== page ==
- Liquid biopsy
- circulating tumor cells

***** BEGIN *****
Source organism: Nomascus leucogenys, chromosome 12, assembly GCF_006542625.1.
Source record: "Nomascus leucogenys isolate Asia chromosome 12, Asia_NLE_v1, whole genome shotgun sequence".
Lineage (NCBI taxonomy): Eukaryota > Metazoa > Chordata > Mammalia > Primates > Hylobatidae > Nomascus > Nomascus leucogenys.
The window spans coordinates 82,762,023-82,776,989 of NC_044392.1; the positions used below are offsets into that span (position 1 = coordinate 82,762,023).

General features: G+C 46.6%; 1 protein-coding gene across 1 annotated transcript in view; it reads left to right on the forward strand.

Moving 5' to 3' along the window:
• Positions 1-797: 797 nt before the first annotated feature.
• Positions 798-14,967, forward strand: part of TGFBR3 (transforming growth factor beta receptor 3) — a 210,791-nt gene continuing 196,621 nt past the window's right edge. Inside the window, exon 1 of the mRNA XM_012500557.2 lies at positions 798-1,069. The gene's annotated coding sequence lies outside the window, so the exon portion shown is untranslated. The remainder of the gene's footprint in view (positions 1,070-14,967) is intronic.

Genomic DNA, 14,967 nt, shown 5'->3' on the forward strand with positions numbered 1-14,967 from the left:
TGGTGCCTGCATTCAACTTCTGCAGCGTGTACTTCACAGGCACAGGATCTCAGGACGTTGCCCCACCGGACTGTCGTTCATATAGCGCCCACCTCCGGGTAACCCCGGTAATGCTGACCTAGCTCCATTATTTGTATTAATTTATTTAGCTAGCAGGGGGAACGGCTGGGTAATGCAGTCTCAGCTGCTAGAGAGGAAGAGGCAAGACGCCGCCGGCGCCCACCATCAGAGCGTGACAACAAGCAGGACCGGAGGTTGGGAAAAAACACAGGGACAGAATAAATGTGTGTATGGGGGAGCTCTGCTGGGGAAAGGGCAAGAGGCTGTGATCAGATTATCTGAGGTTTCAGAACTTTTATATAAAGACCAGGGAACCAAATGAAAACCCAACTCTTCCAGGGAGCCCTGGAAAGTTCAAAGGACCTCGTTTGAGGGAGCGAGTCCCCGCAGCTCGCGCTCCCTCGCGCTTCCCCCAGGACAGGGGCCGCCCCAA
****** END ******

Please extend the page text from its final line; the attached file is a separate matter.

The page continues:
In the blood of cancer patients, some nucleic acid fragments and tumor cells can be found that make it possible to trace tumor changes through a simple blood test called “liquid biopsy”. The main components of liquid biopsy are fragments of DNA and RNA shed by tumors into the bloodstream and circulate freely (ctDNAs and ctRNAs). Tumor cells which are shed into the blood (circulating tumor cells or CTCs), and exosomes that have been investigated for non-invasive detection and monitoring several tumors including thyroid cancer. Genetic and epigenetic alterations of a thyroid tumor can be a driver for tumor genesis or essential for tumor progression and invasion. Liquid biopsy can be real-time representative of such genetic and epigenetic alterations to trace tumors. In thyroid tumors, the circulating BRAF mutation is now taken into account for both thyroid cancer diagnosis and determination of the most effective treatment strategy. Several recent studies have indicated the ctDNA methylation pattern of some iodine transporters and DNA methyltransferase as a diagnostic and prognostic biomarker in thyroid cancer as well. There has been a big hope that the recent advances of genome sequencing together with liquid biopsy can be a game changer in oncology.